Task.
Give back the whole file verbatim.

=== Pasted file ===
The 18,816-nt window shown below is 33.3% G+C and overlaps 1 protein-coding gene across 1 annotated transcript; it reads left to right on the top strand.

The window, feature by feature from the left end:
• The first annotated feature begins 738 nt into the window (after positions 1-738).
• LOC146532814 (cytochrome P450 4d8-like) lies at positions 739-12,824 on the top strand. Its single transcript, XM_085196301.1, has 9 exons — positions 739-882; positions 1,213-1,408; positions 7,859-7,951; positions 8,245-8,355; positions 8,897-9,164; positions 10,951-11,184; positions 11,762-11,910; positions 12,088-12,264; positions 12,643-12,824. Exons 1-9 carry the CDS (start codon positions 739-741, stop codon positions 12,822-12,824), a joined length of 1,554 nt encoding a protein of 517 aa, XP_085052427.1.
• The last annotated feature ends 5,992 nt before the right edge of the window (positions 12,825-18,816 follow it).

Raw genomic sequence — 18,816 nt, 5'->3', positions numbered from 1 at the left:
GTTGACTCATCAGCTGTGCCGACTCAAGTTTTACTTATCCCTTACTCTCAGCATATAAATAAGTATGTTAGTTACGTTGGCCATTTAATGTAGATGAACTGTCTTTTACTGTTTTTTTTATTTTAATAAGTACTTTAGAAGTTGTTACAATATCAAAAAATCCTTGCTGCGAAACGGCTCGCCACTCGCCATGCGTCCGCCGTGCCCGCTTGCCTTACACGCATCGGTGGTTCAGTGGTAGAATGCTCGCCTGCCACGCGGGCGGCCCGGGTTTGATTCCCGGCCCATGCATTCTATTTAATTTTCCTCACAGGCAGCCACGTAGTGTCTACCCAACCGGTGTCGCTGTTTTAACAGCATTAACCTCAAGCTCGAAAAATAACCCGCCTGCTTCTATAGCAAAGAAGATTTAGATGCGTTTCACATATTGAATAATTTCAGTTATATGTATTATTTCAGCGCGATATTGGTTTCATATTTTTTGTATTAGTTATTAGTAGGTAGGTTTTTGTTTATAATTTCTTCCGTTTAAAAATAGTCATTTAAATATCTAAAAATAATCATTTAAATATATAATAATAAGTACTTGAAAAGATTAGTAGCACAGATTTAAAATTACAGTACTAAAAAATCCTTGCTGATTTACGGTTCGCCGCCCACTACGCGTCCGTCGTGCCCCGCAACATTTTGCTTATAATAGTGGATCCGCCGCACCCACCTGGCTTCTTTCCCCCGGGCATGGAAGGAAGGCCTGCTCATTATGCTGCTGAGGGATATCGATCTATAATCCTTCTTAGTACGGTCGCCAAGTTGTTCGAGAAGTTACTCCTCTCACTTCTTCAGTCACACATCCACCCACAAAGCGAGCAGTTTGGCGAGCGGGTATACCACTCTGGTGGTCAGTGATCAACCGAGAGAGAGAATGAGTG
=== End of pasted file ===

The 18,816-nt window shown below is 33.3% G+C and overlaps 1 protein-coding gene across 1 annotated transcript; it reads left to right on the top strand.

The window, feature by feature from the left end:
• The first annotated feature begins 738 nt into the window (after positions 1-738).
• LOC146532814 (cytochrome P450 4d8-like) lies at positions 739-12,824 on the top strand. Its single transcript, XM_085196301.1, has 9 exons — positions 739-882; positions 1,213-1,408; positions 7,859-7,951; positions 8,245-8,355; positions 8,897-9,164; positions 10,951-11,184; positions 11,762-11,910; positions 12,088-12,264; positions 12,643-12,824. Exons 1-9 carry the CDS (start codon positions 739-741, stop codon positions 12,822-12,824), a joined length of 1,554 nt encoding a protein of 517 aa, XP_085052427.1.
• The last annotated feature ends 5,992 nt before the right edge of the window (positions 12,825-18,816 follow it).

Raw genomic sequence — 18,816 nt, 5'->3', positions numbered from 1 at the left:
GTTGACTCATCAGCTGTGCCGACTCAAGTTTTACTTATCCCTTACTCTCAGCATATAAATAAGTATGTTAGTTACGTTGGCCATTTAATGTAGATGAACTGTCTTTTACTGTTTTTTTTATTTTAATAAGTACTTTAGAAGTTGTTACAATATCAAAAAATCCTTGCTGCGAAACGGCTCGCCACTCGCCATGCGTCCGCCGTGCCCGCTTGCCTTACACGCATCGGTGGTTCAGTGGTAGAATGCTCGCCTGCCACGCGGGCGGCCCGGGTTTGATTCCCGGCCCATGCATTCTATTTAATTTTCCTCACAGGCAGCCACGTAGTGTCTACCCAACCGGTGTCGCTGTTTTAACAGCATTAACCTCAAGCTCGAAAAATAACCCGCCTGCTTCTATAGCAAAGAAGATTTAGATGCGTTTCACATATTGAATAATTTCAGTTATATGTATTATTTCAGCGCGATATTGGTTTCATATTTTTTGTATTAGTTATTAGTAGGTAGGTTTTTGTTTATAATTTCTTCCGTTTAAAAATAGTCATTTAAATATCTAAAAATAATCATTTAAATATATAATAATAAGTACTTGAAAAGATTAGTAGCACAGATTTAAAATTACAGTACTAAAAAATCCTTGCTGATTTACGGTTCGCCGCCCACTACGCGTCCGTCGTGCCCCGCAACATTTTGCTTATAATAGTGGATCCGCCGCACCCACCTGGCTTCTTTCCCCCGGGCATGGAAGGAAGGCCTGCTCATTATGCTGCTGAGGGATATCGATCTATAATCCTTCTTAGTACGGTCGCCAAGTTGTTCGAGAAGTTACTCCTCTCACTTCTTCAGTCACACATCCACCCACAAAGCGAGCAGTTTGGCGAGCGGGTATACCACTCTGGTGGTCAGTGATCAACCGAGAGAGAGAATGAGTG